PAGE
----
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Shall we talk about the extinction of Middle Eastern Christianity? Come back in 500 years. We’ll see then.

Uncounted Christians

Even at this worst of times, Christians survive. But dare we say that, even in an increasingly intolerant Middle East, Christians as a whole are not just remaining but in places actually swelling in number?

This gets us into sensitive territory. Over the past decade, we have heard amazing claims about new Christian evangelization in Muslim countries, usually accompanied by incredible conversion statistics.

Having said that, some specific accounts are much more believable. David Garrison’s recent book, A Wind in the House of Islam, describes the Christian appeal in diverse Muslim societies. Remarkably, Syria offers some of the most convincing examples of this trend. Garrison is a responsible and critical reporter. The problem, though, is that all such activity is clandestine, for fear of arousing persecution.

For the sake of argument, let us adopt a sweeping skepticism and dismiss all such stories. Even so, we are still witnessing a striking upsurge of Christian numbers in some of the most unlikely settings, almost entirely as a result of immigration. Look at Saudi Arabia, a land of 28 million people where Islam is the only permitted religion. Consequently, official sources list the country as 100 percent Muslim.

In reality, Saudi Arabia is only one of many Middle Eastern countries that have imported millions of poor foreigners to perform menial jobs over the years. Many of those immigrants are African and Asian Christians, including many Filipinos. As they do not officially exist as Christians, they have zero right to practice their faith, even in private. But exist they do. By some estimates, Saudi Arabia’s Christian population is about 5 percent of the whole, perhaps 1.5 million people.

Other Gulf nations are more honest about just how religiously diverse they have become. Christians—mainly guest workers—probably make up 7 percent of the population of the United Arab Emirates, and 10 percent of Bahrain or Kuwait. Those are nations where Christianity scarcely existed 100 years ago.

No less surprising is Israel. Together with Palestine and the Occupied Territories, the State of Israel now includes thousands of adherents of ancient Christian denominations. Those older churches have fallen sharply in their numbers in the past half-century, but newer Christians have more than replaced them. There are thousands of Global South guest workers. Also, many Russian Christians invoked Jewish ancestry to enter Israel in the 1990s. Some were Orthodox Christians, others Baptists and Pentecostals. Israel’s Russian Christian community today is perhaps 80,000 strong.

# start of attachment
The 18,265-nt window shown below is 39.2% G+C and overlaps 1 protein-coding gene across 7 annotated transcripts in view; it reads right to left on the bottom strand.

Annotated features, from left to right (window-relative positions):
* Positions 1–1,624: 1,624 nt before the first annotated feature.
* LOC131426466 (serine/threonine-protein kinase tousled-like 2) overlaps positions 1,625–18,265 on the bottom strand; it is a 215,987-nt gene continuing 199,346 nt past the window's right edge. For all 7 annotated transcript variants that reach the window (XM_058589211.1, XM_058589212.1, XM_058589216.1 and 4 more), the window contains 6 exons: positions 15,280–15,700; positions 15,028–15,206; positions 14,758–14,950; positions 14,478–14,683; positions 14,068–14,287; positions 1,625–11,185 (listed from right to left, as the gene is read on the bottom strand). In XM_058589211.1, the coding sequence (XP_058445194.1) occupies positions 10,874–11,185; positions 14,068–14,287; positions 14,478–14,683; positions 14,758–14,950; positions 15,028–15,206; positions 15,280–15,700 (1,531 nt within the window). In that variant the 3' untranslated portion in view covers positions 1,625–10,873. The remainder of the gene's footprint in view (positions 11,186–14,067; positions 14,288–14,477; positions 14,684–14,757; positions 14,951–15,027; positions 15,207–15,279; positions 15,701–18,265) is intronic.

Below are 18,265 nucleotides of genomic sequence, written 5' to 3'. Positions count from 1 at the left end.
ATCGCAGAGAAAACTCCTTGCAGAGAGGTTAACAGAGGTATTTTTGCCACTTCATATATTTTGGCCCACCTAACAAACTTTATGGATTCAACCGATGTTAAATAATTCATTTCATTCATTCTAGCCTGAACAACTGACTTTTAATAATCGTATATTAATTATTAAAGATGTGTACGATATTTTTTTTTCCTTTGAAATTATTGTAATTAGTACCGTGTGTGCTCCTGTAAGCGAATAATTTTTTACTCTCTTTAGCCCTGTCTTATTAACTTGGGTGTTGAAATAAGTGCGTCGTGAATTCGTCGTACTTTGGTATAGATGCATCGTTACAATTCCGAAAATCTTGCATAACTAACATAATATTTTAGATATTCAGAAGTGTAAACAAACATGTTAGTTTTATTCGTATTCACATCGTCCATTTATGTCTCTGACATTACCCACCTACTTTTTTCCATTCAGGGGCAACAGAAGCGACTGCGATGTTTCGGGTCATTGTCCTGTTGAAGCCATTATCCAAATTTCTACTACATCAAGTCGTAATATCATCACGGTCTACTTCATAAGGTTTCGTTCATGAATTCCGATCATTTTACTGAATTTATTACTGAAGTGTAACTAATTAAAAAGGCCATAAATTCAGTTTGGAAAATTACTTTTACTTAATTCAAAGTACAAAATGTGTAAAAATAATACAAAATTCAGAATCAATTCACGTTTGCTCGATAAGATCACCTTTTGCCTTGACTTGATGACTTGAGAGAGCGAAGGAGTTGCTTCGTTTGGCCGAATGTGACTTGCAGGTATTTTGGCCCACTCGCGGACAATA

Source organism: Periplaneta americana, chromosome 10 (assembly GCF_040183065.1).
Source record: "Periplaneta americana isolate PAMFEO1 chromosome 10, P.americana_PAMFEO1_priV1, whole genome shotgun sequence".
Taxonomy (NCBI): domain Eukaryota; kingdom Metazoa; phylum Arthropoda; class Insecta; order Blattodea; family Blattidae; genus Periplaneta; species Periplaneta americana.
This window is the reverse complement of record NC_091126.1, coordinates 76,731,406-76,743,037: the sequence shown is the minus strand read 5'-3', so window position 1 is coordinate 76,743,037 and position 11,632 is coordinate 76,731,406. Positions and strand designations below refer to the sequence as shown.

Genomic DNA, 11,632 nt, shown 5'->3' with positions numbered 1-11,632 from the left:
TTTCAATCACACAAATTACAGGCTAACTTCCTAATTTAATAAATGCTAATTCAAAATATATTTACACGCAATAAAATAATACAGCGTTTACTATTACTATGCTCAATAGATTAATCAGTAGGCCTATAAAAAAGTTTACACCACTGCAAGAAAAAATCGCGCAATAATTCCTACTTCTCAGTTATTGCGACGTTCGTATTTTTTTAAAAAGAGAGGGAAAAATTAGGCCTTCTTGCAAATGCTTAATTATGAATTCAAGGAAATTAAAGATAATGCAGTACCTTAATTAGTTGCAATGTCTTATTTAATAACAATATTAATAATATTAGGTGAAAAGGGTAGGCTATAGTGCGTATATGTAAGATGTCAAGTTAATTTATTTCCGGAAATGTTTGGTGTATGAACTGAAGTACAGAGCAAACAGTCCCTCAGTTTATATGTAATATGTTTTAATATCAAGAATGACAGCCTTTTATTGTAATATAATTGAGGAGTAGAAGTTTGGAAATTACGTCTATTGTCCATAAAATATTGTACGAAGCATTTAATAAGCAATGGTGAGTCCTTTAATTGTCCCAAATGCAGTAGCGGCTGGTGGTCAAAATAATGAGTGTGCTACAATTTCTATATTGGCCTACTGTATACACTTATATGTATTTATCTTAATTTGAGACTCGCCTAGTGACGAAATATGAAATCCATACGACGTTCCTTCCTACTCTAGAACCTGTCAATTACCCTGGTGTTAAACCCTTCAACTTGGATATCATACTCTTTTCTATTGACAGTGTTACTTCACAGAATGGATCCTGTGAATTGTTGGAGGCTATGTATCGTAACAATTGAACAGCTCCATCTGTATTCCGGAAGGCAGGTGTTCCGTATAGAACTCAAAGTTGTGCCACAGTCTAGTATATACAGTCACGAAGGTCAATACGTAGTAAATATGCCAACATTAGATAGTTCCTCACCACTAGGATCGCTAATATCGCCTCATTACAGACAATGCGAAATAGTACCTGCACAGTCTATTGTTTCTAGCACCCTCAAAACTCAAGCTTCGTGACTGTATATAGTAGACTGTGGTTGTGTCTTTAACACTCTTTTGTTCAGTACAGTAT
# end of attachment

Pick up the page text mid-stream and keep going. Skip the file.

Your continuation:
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Israel and Palestine combined have a population of some 10 million, of whom perhaps 5 percent are Christians—Arab, Armenian, Russian, African, and Filipino. Together with the Arab Gulf, these are the region’s new and growing centers of Christian belief and practice.

Suffering, Yes. Extinction, No.

Not for a second should such signs of growth distract our attention from the dreadful situation facing Christians elsewhere in the Middle East. Individuals are being murdered, raped, enslaved, and turned into refugees, and Western governments have no option but to intervene on their behalf—only how is a matter for debate.

Armed intervention might actually succeed in crushing the most aggressive jihadi campaigns. In the longer term, Western churches undoubtedly have their role to play in assisting fellow believers, whether in their homelands or in their new diasporas. Even with vigorous activism, though, whether military or humanitarian, it is difficult to imagine the churches of Syria and Iraq returning to the flourishing condition they enjoyed even half a century ago.

But that is quite different from saying that Christianity as such faces extinction in the region, or that the church might cease to exist.

Looking at this story, we might adapt the famous remark about Russia, typically attributed to Otto von Bismarck: “Christianity is never as strong as it appears; but nor is it ever as weak as it appears.” In God’s terms, words like strength and weakness can have surprising meanings. We must be very cautious indeed about making statements that claim to understand the goals or directions of history.

Philip Jenkins, author of The Lost History of Christianity (HarperOne), is distinguished professor of history at Baylor University.